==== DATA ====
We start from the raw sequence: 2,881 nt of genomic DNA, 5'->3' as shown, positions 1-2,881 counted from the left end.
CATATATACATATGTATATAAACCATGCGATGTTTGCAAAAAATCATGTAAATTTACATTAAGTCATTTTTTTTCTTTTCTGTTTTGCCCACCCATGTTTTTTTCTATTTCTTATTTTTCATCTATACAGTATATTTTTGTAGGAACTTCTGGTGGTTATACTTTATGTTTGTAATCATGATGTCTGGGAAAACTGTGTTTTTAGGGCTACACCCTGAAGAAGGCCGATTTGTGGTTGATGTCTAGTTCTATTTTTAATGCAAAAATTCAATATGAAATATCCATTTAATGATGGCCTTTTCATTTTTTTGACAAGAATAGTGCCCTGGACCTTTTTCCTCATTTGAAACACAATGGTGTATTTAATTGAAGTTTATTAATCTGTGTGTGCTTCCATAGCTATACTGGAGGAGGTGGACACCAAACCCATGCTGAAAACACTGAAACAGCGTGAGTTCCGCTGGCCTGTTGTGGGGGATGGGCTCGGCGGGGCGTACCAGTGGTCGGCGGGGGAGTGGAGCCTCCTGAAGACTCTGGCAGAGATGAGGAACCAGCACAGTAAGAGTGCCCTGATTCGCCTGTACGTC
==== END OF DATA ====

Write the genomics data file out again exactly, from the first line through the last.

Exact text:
We start from the raw sequence: 2,881 nt of genomic DNA, 5'->3' as shown, positions 1-2,881 counted from the left end.
CATATATACATATGTATATAAACCATGCGATGTTTGCAAAAAATCATGTAAATTTACATTAAGTCATTTTTTTTCTTTTCTGTTTTGCCCACCCATGTTTTTTTCTATTTCTTATTTTTCATCTATACAGTATATTTTTGTAGGAACTTCTGGTGGTTATACTTTATGTTTGTAATCATGATGTCTGGGAAAACTGTGTTTTTAGGGCTACACCCTGAAGAAGGCCGATTTGTGGTTGATGTCTAGTTCTATTTTTAATGCAAAAATTCAATATGAAATATCCATTTAATGATGGCCTTTTCATTTTTTTGACAAGAATAGTGCCCTGGACCTTTTTCCTCATTTGAAACACAATGGTGTATTTAATTGAAGTTTATTAATCTGTGTGTGCTTCCATAGCTATACTGGAGGAGGTGGACACCAAACCCATGCTGAAAACACTGAAACAGCGTGAGTTCCGCTGGCCTGTTGTGGGGGATGGGCTCGGCGGGGCGTACCAGTGGTCGGCGGGGGAGTGGAGCCTCCTGAAGACTCTGGCAGAGATGAGGAACCAGCACAGTAAGAGTGCCCTGATTCGCCTGTACGTC